OK, so it’s the first, true unequivocal weekend of spring. The birds are singing, the daffodils are blooming, the air is clear, crisp and fragrant with the scent of all things green and growing.
Until, that is, a pall of acrid smoke from someone’s burn pile wafts over the neighborhood.
We want to go on record as being completely baffled by the continuing practice of burn piles. We don’t understand why anyone would want to spend a beautiful day tending a burn (and we’re frankly concerned that those of you who do burn piles aren’t tending them properly), we don’t understand how anyone could not realize that burn piles constitute pollution (especially since there are probably plenty of you who are burning things you shouldn’t be, such as plastics, stained or painted wood, etc.), that they foul everyone’s air, and that they completely ruin an otherwise glorious day.
There are other ways to dispose of garden debris in this community. Yes, some of these involve paying a fee; frankly, we’ve never found such fees prohibitive, especially when compared to generating a noxious cloud of smoke. However, if you can’t pay the fee to take your debris to the dump (or simply resent the notion of paying it), or if you can’t afford the gas to take your pines needles to a recycling center, we have a suggestion: ask around your neighborhood. You might find that others have debris they need to dispose of, that someone has a trailer, and that you could all get together to minimize the expense or perceived inconvenience.
Or you might even find that your neighbors are more that willing to contribute a few bucks just to avoid having to breath your first-hand smoke.
Phil and Lore’ McLaren
The generosity of live organ donors like Michelle Nieves is remarkable (“Truckee man turns to wife for kidney and life” Sierra Sun April 28). But we wouldn’t need many live organ donors if Americans weren’t burying or cremating 20,000 transplantable organs every year.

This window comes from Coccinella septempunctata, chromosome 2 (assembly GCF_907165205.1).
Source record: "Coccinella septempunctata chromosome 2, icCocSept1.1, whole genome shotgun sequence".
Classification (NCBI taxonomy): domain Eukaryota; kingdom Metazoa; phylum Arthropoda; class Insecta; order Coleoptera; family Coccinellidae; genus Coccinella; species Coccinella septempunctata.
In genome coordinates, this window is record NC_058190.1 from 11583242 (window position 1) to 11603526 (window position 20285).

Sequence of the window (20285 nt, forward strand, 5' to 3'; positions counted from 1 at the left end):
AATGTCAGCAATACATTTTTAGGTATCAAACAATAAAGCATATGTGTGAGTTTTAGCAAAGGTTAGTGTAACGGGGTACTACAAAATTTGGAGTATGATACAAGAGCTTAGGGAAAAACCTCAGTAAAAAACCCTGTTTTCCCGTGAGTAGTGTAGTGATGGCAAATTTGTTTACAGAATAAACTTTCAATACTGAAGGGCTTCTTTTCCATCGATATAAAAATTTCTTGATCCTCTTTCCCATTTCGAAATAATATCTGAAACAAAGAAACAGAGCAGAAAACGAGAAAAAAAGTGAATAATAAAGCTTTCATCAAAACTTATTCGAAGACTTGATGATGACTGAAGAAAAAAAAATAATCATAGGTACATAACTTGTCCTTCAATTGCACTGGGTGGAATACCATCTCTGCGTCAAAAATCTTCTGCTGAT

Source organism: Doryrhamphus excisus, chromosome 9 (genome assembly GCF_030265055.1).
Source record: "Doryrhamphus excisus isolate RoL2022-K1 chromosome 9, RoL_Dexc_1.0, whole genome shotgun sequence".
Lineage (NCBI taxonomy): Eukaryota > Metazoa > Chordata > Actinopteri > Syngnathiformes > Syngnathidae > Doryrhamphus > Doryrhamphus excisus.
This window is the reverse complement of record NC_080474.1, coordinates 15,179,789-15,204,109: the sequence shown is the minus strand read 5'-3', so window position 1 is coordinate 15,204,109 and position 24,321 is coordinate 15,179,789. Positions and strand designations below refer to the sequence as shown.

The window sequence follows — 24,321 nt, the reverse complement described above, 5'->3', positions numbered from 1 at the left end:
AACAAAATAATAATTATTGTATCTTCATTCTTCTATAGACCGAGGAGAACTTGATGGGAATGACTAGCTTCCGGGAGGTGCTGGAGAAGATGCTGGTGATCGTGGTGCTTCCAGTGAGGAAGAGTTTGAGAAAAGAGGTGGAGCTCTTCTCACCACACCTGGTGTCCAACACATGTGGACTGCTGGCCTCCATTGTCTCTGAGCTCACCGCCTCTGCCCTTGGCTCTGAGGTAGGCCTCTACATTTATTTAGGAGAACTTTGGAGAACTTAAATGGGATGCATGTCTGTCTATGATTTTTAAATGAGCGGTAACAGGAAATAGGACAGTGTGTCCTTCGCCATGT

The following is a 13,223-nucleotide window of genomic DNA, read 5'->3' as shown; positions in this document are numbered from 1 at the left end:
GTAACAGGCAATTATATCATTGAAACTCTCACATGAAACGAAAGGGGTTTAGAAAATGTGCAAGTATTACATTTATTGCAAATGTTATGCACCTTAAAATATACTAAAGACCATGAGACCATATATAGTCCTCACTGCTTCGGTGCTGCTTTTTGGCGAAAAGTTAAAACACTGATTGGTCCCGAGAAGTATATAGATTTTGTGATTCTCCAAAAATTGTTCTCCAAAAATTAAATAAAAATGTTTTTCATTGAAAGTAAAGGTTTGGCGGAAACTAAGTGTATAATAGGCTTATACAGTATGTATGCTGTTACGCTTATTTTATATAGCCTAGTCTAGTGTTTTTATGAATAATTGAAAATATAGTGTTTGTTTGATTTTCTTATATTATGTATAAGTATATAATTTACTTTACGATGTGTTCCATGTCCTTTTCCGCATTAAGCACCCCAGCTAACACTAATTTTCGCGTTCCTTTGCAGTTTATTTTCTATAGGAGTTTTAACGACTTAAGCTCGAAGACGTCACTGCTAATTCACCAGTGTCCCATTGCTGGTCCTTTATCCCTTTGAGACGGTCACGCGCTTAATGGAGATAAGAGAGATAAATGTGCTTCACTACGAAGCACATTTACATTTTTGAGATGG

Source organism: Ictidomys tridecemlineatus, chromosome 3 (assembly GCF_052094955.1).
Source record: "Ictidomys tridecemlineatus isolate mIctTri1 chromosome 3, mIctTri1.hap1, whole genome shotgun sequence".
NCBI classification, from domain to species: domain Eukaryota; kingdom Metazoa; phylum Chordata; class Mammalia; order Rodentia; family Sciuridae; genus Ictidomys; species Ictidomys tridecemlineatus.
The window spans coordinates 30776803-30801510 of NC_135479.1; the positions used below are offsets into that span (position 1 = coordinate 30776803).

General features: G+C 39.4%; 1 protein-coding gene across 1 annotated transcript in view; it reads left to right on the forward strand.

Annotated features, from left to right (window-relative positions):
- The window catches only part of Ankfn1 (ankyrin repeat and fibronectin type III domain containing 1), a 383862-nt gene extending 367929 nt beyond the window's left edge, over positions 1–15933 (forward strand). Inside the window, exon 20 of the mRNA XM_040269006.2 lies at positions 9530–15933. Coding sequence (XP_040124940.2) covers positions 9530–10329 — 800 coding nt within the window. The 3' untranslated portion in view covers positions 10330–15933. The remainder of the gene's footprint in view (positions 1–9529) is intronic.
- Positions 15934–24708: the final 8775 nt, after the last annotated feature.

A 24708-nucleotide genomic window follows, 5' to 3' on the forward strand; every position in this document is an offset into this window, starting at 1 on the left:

There is a better solution to the organ shortage ” if you don’t agree to donate your organs when you die, then you go to the back of the waiting list if you ever need an organ to live.
Giving organs first to organ donors will convince more people to register as organ donors. It will also make the organ allocation system fairer. About 60 percent of the organs transplanted in the United States go to people who haven’t agreed to donate their own organs when they die. People who aren’t willing to share the gift of life shouldn’t be eligible for transplants as long as there is a shortage of organs.
Anyone who wants to donate their organs to others who have agreed to donate theirs can join LifeSharers. LifeSharers is a non-profit network of organ donors who agree to offer their organs first to other organ donors when they die. They do this through a form of directed donation that is legal in all 50 states and under federal law. Anyone can join for free at http://www.lifesharers.org or by calling 1-888-ORGAN88. LifeSharers has 4,265 members, including 627 members in California. Over 400 of our members are minor children enrolled by their parents.
David J. Undis
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